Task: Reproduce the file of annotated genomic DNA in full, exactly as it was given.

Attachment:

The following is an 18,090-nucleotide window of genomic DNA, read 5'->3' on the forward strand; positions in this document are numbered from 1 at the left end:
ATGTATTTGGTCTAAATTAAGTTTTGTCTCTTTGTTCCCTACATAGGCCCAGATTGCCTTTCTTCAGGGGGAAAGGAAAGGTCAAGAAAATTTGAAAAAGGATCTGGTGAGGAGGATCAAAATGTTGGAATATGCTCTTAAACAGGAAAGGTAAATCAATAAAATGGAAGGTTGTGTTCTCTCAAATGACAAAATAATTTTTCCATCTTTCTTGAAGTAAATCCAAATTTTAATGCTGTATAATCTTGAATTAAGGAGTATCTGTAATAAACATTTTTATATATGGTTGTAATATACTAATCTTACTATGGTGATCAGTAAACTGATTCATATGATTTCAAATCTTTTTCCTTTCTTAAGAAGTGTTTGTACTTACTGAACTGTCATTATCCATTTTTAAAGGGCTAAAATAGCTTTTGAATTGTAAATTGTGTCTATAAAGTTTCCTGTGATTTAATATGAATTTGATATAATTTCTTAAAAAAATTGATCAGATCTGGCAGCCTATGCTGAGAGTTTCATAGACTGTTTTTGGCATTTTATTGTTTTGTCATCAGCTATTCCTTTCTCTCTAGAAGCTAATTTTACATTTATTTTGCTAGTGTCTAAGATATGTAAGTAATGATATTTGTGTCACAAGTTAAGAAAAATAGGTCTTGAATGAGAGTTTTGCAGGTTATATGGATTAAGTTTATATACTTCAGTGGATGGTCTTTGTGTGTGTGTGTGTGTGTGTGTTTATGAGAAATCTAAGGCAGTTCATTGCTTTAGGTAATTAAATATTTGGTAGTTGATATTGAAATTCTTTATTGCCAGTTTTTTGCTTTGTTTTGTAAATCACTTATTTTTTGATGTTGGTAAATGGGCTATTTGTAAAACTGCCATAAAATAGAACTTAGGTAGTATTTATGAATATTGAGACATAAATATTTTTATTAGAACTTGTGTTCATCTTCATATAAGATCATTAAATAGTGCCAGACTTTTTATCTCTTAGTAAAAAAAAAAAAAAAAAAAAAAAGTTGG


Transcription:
The following is an 18,090-nucleotide window of genomic DNA, read 5'->3' on the forward strand; positions in this document are numbered from 1 at the left end:
ATGTATTTGGTCTAAATTAAGTTTTGTCTCTTTGTTCCCTACATAGGCCCAGATTGCCTTTCTTCAGGGGGAAAGGAAAGGTCAAGAAAATTTGAAAAAGGATCTGGTGAGGAGGATCAAAATGTTGGAATATGCTCTTAAACAGGAAAGGTAAATCAATAAAATGGAAGGTTGTGTTCTCTCAAATGACAAAATAATTTTTCCATCTTTCTTGAAGTAAATCCAAATTTTAATGCTGTATAATCTTGAATTAAGGAGTATCTGTAATAAACATTTTTATATATGGTTGTAATATACTAATCTTACTATGGTGATCAGTAAACTGATTCATATGATTTCAAATCTTTTTCCTTTCTTAAGAAGTGTTTGTACTTACTGAACTGTCATTATCCATTTTTAAAGGGCTAAAATAGCTTTTGAATTGTAAATTGTGTCTATAAAGTTTCCTGTGATTTAATATGAATTTGATATAATTTCTTAAAAAAATTGATCAGATCTGGCAGCCTATGCTGAGAGTTTCATAGACTGTTTTTGGCATTTTATTGTTTTGTCATCAGCTATTCCTTTCTCTCTAGAAGCTAATTTTACATTTATTTTGCTAGTGTCTAAGATATGTAAGTAATGATATTTGTGTCACAAGTTAAGAAAAATAGGTCTTGAATGAGAGTTTTGCAGGTTATATGGATTAAGTTTATATACTTCAGTGGATGGTCTTTGTGTGTGTGTGTGTGTGTGTGTTTATGAGAAATCTAAGGCAGTTCATTGCTTTAGGTAATTAAATATTTGGTAGTTGATATTGAAATTCTTTATTGCCAGTTTTTTGCTTTGTTTTGTAAATCACTTATTTTTTGATGTTGGTAAATGGGCTATTTGTAAAACTGCCATAAAATAGAACTTAGGTAGTATTTATGAATATTGAGACATAAATATTTTTATTAGAACTTGTGTTCATCTTCATATAAGATCATTAAATAGTGCCAGACTTTTTATCTCTTAGTAAAAAAAAAAAAAAAAAAAAAAAGTTGG